One day in the faraway future, but in this galaxy, when you have real muscles, you’ll have the privilege to work alongside a girl. She’ll be across from you, and next to you, at the conference table. She’ll lead you on that building site as you look over blueprints. She’ll safely land the plane, despite turbulence, while you co-pilot. You might need to knock on her office door and gently open it. Please don’t just bust in like you own the hour. Be aware and kind.
Respect and love her differences. Don’t devalue her based on what she can or cannot produce or how she looks. Always look for her beautiful uniqueness and then figure out how it will balance out your weakness.
You’ll definitely save a lot of good people this way. . Oh, and girls can pee standing up, it’s just practical to sit down. Girls like efficiency. Girls are different from boys.
Okay, go Batman, make Gotham a better place.
Love you more than candy,
This time last year I thought I was going to die. If I wasn’t going to die I thought one of my kids would. The winter months were frozen with fear of getting sick, then dying. It was awful. I wasn’t sleeping much and my hormones were a mess. It also turns out that I was clueless about postpartum anxiety.
Last February my low point collided with a moment of long approaching clarity.
I’m over here trying to build something and it’s really easy to talk myself out of it, until I reach back into my memories like I’m reaching into a bag of peanut M&Ms. There, in my mind, is a sweet crunchy reminder of a visit to Mother Teresa’s house. Yes, the Mother Teresa. And, also this quote. That and this remind me to keep going.
“Mother Teresa didn’t walk around complaining about her thighs — she had shit to do.”
Of all the people who were trying to build something out of nothing Mother Teresa definitely had things beyond herself to run toward. But I learned something shocking while in her house.
I stood where she loved and served others, where people would seek out her advice and wisdom and where her body rests. I stood in a calm quiet so unique in the city of Kolkata. Blue cotton curtains danced on the June breeze and the words of her story floated into my heart with just enough familiarity to be shocking. Shocking, because how could Mother Teresa and I have anything in common (anything other than: we share the same name.)
I read about her story to serve the poor with no money, no resources and no infrastructure. She only had a calling from God.
When you consider the intense motivation of a calling from the same voice who spoke out into the nothingness, “Let there be light,” and then there was light. When that same voice calls you forward, you go. So, she moved without anything, to build a great something, and left a legacy.
You and I are not unlike Mother Teresa. I totally believe that God created each of us to leave a unique mark on this world. To build something from nothing. And guess what else? It’s not going to be easy. Your calling to go requires extreme tenacity, and it may require you to stay. Sometimes staying is boring and lonely; the hardest part.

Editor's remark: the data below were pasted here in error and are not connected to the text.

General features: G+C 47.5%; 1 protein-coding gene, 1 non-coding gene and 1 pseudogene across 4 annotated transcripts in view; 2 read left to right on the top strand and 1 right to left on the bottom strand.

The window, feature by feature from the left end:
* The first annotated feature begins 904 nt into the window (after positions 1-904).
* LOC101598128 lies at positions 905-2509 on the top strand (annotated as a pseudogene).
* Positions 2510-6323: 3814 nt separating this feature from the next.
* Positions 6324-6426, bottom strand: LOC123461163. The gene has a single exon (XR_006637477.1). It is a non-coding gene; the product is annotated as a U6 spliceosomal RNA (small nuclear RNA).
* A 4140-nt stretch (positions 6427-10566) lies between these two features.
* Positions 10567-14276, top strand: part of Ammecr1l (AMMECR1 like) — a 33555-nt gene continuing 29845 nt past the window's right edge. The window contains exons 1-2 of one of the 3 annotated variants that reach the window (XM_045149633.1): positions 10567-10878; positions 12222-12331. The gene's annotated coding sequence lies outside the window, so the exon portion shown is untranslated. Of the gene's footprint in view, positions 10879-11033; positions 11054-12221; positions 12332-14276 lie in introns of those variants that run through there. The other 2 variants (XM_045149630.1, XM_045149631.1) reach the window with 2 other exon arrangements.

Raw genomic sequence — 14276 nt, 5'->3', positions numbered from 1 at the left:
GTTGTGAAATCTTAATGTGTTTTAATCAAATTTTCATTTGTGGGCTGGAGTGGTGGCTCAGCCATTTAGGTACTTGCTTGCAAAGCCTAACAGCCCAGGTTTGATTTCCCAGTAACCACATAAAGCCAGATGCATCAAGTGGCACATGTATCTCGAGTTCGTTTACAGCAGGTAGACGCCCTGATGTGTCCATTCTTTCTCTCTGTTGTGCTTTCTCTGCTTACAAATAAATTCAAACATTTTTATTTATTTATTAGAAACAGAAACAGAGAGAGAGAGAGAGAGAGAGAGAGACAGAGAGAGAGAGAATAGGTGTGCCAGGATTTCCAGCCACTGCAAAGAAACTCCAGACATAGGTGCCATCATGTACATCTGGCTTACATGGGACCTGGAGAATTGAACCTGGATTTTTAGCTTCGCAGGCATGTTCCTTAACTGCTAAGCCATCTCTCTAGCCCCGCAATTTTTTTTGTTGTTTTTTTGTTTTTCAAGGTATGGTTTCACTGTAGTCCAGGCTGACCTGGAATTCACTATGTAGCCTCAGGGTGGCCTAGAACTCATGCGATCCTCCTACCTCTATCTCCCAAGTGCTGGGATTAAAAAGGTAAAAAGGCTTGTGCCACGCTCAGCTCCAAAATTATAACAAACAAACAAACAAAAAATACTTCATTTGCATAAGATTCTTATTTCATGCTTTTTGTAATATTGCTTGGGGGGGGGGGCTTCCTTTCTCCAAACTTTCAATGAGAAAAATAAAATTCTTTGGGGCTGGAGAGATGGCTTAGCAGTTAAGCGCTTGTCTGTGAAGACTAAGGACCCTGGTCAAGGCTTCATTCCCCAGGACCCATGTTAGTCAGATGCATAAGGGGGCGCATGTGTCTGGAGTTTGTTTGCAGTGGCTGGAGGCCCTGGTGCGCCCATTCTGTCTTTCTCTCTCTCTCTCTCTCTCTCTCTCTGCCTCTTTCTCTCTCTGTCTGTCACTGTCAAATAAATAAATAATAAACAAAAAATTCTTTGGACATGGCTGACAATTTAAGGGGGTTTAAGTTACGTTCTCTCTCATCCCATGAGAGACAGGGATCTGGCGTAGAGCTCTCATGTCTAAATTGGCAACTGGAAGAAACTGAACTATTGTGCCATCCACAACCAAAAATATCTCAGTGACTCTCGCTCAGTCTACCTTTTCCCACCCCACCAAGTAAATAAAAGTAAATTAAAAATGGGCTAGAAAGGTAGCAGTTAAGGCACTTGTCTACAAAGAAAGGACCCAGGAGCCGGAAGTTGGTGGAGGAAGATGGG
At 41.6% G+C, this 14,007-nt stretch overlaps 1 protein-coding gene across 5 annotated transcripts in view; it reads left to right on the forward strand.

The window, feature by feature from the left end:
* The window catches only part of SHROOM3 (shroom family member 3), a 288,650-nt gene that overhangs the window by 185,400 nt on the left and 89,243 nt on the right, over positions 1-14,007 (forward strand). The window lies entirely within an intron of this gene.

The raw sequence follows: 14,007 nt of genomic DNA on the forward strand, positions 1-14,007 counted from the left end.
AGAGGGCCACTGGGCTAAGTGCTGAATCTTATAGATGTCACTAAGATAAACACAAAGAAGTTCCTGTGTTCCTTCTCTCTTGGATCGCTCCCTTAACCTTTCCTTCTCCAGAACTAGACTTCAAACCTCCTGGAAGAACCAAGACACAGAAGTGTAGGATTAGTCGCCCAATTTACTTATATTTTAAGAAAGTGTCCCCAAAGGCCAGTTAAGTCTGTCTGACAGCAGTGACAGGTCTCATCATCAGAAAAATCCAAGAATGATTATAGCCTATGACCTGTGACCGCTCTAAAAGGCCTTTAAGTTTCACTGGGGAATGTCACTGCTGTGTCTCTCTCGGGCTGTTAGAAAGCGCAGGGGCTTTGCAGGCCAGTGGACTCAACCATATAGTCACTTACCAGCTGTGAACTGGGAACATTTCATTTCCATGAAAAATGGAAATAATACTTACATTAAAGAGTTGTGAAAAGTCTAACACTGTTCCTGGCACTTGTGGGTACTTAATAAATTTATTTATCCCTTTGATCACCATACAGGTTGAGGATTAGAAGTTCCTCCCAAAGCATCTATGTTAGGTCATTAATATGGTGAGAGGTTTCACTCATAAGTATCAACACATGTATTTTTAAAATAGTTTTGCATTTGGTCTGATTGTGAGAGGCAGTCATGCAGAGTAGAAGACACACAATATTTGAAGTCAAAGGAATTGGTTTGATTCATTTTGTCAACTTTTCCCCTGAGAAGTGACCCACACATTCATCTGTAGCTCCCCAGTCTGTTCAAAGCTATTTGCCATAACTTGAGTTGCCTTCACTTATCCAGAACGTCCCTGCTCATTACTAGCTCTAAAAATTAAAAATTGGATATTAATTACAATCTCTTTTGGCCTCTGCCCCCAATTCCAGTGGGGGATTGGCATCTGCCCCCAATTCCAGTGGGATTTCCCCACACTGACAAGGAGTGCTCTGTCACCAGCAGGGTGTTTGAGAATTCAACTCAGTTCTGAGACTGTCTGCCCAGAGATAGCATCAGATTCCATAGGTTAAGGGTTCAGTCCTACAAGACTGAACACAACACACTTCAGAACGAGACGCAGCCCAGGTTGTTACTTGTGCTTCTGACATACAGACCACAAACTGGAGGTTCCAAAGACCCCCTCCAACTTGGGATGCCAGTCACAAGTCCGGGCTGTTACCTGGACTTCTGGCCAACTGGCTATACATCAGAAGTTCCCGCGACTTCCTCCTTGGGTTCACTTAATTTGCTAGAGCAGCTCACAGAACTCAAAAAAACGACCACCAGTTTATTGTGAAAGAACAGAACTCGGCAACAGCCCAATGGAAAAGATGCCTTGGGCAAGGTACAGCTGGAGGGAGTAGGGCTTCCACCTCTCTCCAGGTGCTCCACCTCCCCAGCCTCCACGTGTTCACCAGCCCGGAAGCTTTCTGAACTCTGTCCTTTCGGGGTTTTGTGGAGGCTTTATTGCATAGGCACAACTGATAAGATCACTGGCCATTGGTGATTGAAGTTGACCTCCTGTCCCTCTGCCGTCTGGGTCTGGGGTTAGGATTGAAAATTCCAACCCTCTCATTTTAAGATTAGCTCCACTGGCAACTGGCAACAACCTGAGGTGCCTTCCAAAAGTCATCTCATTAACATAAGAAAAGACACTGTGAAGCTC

Photo by Josh Sorenson from Pexels
How exciting and thrilling is it to need a passport then board a 16 hour flight? There you are just skipping over continents like a kid dancing from one puddle to the next. That’s the stuff people tell stories about at dinner parties.
They went somewhere in Asia and said it was a nine hour drive from the airport mostly on dirt roads. They had no access to Amazon Prime. They went to serve, because that was their family’s vision. Their team mission. They lived in a hut with a dirt floor and didn’t drink coffee for a year. They fed their kids rice mixed with whatever veg they could forage, and bathed them in the same basin the village goats drank from.
That’s the kind of “answering a calling” and “building something” people talk about between passing the butter and salting their steamed broccoli.
Back at the Mother House, I stood in the museum dedicated to her life and that’s where my heart and soul felt in awe of how familiar Mother Teresa’s life was/is. That’s the shocking part. How can someone so brave and loving be so understood?
The words I read talked about her feelings; how she felt after laying the foundation she was called to build. And here’s the shocking thing about all of it…
Mother Teresa felt alone and depressed.
Not for a short while until her popularity increased, or funding came through, or a quota of people were fed and healed. She felt alone for nearly half a century. 50 years of loving, serving, feeding, mentoring and leading people while feeling alone and depressed.
But she never gave up. She didn’t quit. She remembered the moment when God clearly told her to go. And then it turned into stay. So she did. She stayed through the hard and lonely season of building something great. Something noble.
Photo by Lisa Fotios from Pexels
Hey there, you! Called to stay or go. You. Called to build something with nothing. Called to do the very thing only you were created to do. Listen. Listen to the same voice that spoke it all into existence. Whether you’re at home with your little babies, you are on a great mission. Whether you are going to pack your family up and leave the suburbs for a row house in a zip code you only read about in the news. Whether you decide you’re not going to date anymore and live a life dedicated to serving a hidden people group, because you’re called to. Go and stay. Build a foundation.
A note for you, Mama, at home raising your babies. You’re on an adventure to build a foundation too. You might not need to bathe your kids in a water basin used for the village goat, but let’s face it, bathing your kids is a labor of love regardless of the location. And although sometimes you crave nothing more than to quiet time alone, yet struggle with feeling lonely daily. You are never alone.
You’re seen and heard by the Creator of the Universe…a loving Father who called you from the beginning to love Him and then to love others. Find others, then love them. That’s how you and Mother Teresa are alike. She loved the people she was called to love. She didn’t do it for the feelings, she did it because of the calling.
I don’t know if she complained about her thighs or other stuff. What I do know is she got shit done.
Don’t get hung up on the stuff complaints are built on, you’ve got shit to do.
Love you more than candy,